4 Creative Resume Ideas For Digital Learning Experts
These creative resume ideas help digital learning experts catch the eye of hiring managers without upsetting the applicant screening AI.
Good resumes are easy to read, convey your work experience, and help hiring managers get to know you. A traditional resume is fine, but it won’t necessarily set you apart from other job applicants. You want to add some polish to an otherwise bland looking document, but you have to strike a balance. Go too modern, and your overly creative resume template can confuse applicant tracking systems.
You’re looking for creative resume ideas that will help you stand out, but in a good way. Fortunately, you don’t have to be a graphic design pro or web design expert to create a unique resume. You can build something in Microsoft Word that supports your job search while expressing your creativity. These creative resume ideas can get you started.
Are creative resumes a good idea?
If you’ve spent your whole career using the same boring resume format you had in college, you might wonder: are creative resumes a good idea? Some worry that creative resume design will cause your application to be rejected by software that doesn’t understand your layout.
Well designed resumes are informative but not boring. In fact, if you want to stand out from the applicant pool, your resume should be both professional and eye-catching. It must include the facts, but should do so in an interesting way.
Most of the advice around resume writing for AI filters also applies to writing for people:
- • write clearly
- • use correct spelling and grammar
- • focus on results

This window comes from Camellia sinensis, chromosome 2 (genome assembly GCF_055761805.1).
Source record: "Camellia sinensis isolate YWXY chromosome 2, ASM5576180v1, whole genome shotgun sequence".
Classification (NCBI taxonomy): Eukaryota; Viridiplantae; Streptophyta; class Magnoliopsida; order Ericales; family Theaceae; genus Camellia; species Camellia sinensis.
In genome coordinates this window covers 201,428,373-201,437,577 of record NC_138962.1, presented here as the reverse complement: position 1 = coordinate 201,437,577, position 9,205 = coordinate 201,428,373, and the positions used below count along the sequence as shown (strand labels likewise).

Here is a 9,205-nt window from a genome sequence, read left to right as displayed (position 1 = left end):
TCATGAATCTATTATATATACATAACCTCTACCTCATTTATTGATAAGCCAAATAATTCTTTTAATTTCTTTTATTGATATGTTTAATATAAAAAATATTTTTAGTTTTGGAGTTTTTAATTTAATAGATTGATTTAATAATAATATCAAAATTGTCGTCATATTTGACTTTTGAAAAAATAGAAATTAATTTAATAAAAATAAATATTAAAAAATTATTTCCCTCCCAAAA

- • include keywords
Remember, AI may do the initial scan, but ultimately a person makes the final decision. So write a resume that you would like to read. The four creative resume ideas listed below won’t confuse an AI, but will give your resume some shine.
1. Get smart with your title
The title on the top of your resume sets expectations. You don’t have to stick to the title you have in your current job. In fact, unless you’re looking for the same role, you probably shouldn’t use that title.
Education and development roles use all kinds of titles. Sometimes the same title means different things in different organizations. There’s no consistent pattern.
Your title often has more to do with the organization you come from than the role you filled. So it’s fine to adjust your title to better fit your actual experience and the role you’re seeking.
Titles made all the difference for one experienced Teammate. Her most recent job title was instructional designer, but her experience told a different story.
She’d designed and built hundreds of courses, worked with SMEs, and had developed robust project management skills. On top of all that, she’d recently gotten a SCRUM certificate. When she revised her resume with the title of “Online Learning Project Manager” she saw better results.
Think about your experience and the role you’re seeking to choose your title.
2. Add some color